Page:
Baton Rouge Real Estate Appraiser Attends Appraisal Institute’s “Appraisal Challenges: Declining Markets and Sales Concessions”, Part 1 –  Baton Rouge Appraiser Attends Appraisal Institute’s “Appraisal Challenges: Declining Markets and Sales Concessions”


On 8/28/2008, Bill Cobb, CREA, attended this newly developed seminar, written by Mark Rattermann, SRA & Patrick Carey, SRA.  The instructor was Cheryl Kunzler, SRA, out of St. Louis, MO.   The specific syllabus of the seminar is outlined below.   The location was Ellisville, MS, on Jones Community technology campus that was state-of-the-art.  The Sponsor for this seminar was the Mississippi Chapter of the Appraisal Institute, hosted by the wonderful and long-time members of the Mississippi Chapter, Roy & Ann Caves.  There’s only reason this appraiser travels 2.5 hours each way to attend CE (Continuing Education) in Mississippi and that’s because of the tremendous hospitality and friendship of the Caves.  They provide a warm, friendly smile, a hug from Ann and a full table of refreshments throughout the day with donuts in the morning and lunches brought in for our convenience.  I only wished the Caves lived closer to Baton Rouge so I could see them more often.


Let me say at the beginning that the two (2) most impressive aspects of this seminar were:

1.)    Handed out at the end of class – the “Suggested Solutions” packet,  44 pages of answers to the 5 mandatory quizzes, numerous scenarios and 15 case studies.  Instead of a “theory” class, the seminar is taught interactively to insure home appraisers leave with the know-how to properly understand declining markets, to apply declining market adjustments and sales concessions adjustments.  If 7 hours wasn’t enough time to fully understand this national real estate market situation, then the 44 page packet would be a great help for the challenging times ahead.   This was the first time in 16 years that I have attended any appraisal seminar where this type of solutions guide was handed out.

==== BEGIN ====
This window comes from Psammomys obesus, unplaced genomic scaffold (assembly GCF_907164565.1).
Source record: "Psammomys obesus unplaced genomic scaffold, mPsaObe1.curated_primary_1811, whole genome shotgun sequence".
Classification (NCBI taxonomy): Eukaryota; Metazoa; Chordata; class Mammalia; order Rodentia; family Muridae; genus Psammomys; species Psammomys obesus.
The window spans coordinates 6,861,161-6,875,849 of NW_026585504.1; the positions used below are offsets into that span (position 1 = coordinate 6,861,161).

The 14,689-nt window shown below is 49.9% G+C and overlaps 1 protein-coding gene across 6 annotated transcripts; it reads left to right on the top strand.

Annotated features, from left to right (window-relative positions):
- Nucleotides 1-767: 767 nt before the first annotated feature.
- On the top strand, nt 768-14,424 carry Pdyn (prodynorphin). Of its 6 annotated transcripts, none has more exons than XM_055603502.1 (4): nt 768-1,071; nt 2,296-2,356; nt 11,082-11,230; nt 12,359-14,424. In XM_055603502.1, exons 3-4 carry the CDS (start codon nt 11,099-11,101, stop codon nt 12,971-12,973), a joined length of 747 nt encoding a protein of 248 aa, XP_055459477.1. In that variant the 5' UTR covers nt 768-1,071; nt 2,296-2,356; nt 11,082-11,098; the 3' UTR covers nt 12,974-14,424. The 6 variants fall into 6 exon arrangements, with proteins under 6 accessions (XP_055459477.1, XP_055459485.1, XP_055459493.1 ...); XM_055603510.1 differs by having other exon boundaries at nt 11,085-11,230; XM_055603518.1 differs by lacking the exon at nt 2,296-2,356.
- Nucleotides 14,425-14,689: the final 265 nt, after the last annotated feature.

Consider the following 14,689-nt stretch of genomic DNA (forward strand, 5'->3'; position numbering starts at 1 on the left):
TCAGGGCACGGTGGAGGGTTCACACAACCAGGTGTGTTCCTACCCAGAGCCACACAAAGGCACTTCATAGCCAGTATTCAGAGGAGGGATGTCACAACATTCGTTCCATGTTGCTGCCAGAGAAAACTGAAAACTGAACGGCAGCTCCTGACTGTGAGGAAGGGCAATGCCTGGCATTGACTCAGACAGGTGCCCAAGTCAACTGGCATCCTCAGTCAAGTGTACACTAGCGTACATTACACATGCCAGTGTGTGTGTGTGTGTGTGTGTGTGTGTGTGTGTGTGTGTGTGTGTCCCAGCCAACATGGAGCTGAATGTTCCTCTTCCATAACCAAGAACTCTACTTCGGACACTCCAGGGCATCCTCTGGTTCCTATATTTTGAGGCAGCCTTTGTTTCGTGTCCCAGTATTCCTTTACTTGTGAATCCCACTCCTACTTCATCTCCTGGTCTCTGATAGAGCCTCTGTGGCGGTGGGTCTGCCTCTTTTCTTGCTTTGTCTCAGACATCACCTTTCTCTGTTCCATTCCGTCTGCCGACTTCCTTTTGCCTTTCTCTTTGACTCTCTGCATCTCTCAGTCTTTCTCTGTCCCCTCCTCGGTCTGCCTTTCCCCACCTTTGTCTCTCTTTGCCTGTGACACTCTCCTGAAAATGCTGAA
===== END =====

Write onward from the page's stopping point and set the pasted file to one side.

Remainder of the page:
2.)    The Instructor, Cheryl Kunzler, SRA.  Mrs. Kunzler has already been working in the challenging and somewhat declining markets around St. Louis, MO and has learned to apply these tips and helps in her appraisal practice/market already.  It was obvious and very refreshing that she was teaching us from her experience and not theory.  And, she treated the attendees as “peers”, as professionals that could also lend their expertise in discussion to the benefit of the entire class.  After this experience, I plan on taking more seminars with Mrs. Kunzler.    


Other Tips & Helps I gained from this class:


*Effective 2/2009, the new FNMA 2 Page “Market Conditions” form will be mandatory.  This form is already available within SFREP appraisal software.   My comment is this:  Yes, along with the added active or pending listings required now, this new 2 page form is going to create more work for the same appraisal fee.   However, this extra analysis and a stated format should work to lessen the appraiser’s liability. 


*True or False #1: Most appraisers will easily spot that point in time when the market is changing from appreciating to declining?   To receive the Answers to True/False questions – take the seminar.


*Terminology Changes.  From “Time Adjustments” to “Market Conditions Adjustment”.   In the Neighborhood Analysis, From “Neighborhood” to “Market Area”.


*True or False #2: Appraisers should always report why one market is better or worse than another?